special-diets-for-special-kidsAuthor: Lisa Lewis, PhD
Publisher: Future Horizons – 373 pages
Book Review by: Sonu Chandiram

Certain enzymes are required to break down gluten and casein for absorption into our bodies after foods containing these elements are eaten, the author of this book Dr. Lisa Lewis points out in the initial chapter of this book .

If those enzymes do not function well, or are not found in sufficient quantities, serious neurological problems can result. Studies have shown that children with autism have a marked deficiency of such enzymes. This may explain why foods that are gluten-free and casein-free (GFCF) have yielded positive results for autistic children, including for the author’s son.

We have often read: “the proof of the pudding is in the eating.” What better way to illustrate that a GFCF diet works in improving behavior than a testimony from someone who used it for her child? Dr. Lewis presents on the inside flap of the front cover, a letter she received from the mother of an autistic child. She writes that since having him on the GFCF diet ten days ago.

  • He sleeps through the night instead of waking up one to three times a night
  • He regained the language that was lost three to four months ago, and has added words
  • His eye contact has improved
  • He has increased appetite and is eating more now
  • His tantrums have gone down from ten times a day to three times a week
  • “He has finally come out of the fog he was in”

This book reveals little-known facts by the broad public and even those with autistic children, about the roles certain foods play in helping autistic children improve their unconventional and unintentional socially negative behavior.

It provides numerous suggestions on meals to provide to such children, including instructions on how to prepare these foods and feed to your children.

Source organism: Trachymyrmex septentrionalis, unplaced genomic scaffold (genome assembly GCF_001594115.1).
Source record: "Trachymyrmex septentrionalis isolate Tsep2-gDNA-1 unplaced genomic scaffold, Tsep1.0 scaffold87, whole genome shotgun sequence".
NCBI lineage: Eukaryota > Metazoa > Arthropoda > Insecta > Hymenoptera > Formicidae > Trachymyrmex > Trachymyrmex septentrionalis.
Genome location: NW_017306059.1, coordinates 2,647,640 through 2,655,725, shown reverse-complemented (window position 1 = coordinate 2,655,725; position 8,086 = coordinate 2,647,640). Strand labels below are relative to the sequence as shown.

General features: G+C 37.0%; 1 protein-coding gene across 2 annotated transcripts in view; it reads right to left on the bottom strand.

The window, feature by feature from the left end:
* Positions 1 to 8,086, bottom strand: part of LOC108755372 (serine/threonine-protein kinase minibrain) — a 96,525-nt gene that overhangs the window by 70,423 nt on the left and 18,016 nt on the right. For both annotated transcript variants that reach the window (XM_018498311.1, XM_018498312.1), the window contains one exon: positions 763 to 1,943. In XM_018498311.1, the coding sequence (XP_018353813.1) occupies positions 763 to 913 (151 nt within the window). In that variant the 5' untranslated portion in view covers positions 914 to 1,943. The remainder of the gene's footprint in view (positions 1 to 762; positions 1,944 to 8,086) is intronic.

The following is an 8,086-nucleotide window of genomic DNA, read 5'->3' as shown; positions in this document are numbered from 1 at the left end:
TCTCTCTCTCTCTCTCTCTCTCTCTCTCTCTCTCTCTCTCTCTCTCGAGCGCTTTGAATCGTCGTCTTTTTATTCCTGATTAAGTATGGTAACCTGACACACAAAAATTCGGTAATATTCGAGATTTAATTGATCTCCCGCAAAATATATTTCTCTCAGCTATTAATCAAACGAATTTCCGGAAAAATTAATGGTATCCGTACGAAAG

The first three chapters provide background information on the ‘why’ and the ‘how’ of providing such foods, while the rest present the ‘what’ – the details of the recommended foods, richly illustrated with full-color photos and drawings. Below we provide you the titles of the chapters:

  1. Why Special Diets?
  2. Testing and Nutritional Support
  3. How and What to Feed Your Child
  4. Breakfast and Breads
  5. Drinks
  6. Lunchtime
  7. Anytime Snacks
  8. Dinnertime: Main Dishes and Sides
  9. Cheap Eats
  10. Holiday Fare
  11. Ethnic Foods
  12. Sweet Treats
  13. Odds, Ends, and Things You Should Know

This book comes with a DVD attached on the inside back cover.



Lisa Lewis earned her PhD from in Biological Anthropology from New York University, where she studied genetic variation in two species of African monkeys. Her son’s autism diagnosis and his successful adoption of the gluten-free, casein-free diet led to her award-winning Special Diets for Special Kids.

In 1999, Lisa and her co-founder Karyn Seroussi started ANDI, the Autism Network for Dietary Intervention. ANDI provides information and support to parents around the world; their years of research on the topic led to the publication of The Encyclopedia of Dietary Intervention. Lisa continues to write and to speak on the subject of dietary intervention for autism and related disorders.

Now empty nesters, Lisa and her husband Serge Goldstein live in New Jersey with pets Teddy and Murphy. Contact Lisa Lewis via email at [email protected] or the websites www.SpecialDietsforSpecialKids.com or www.AutismNDI.com where you can sign up for her electronic newsletter.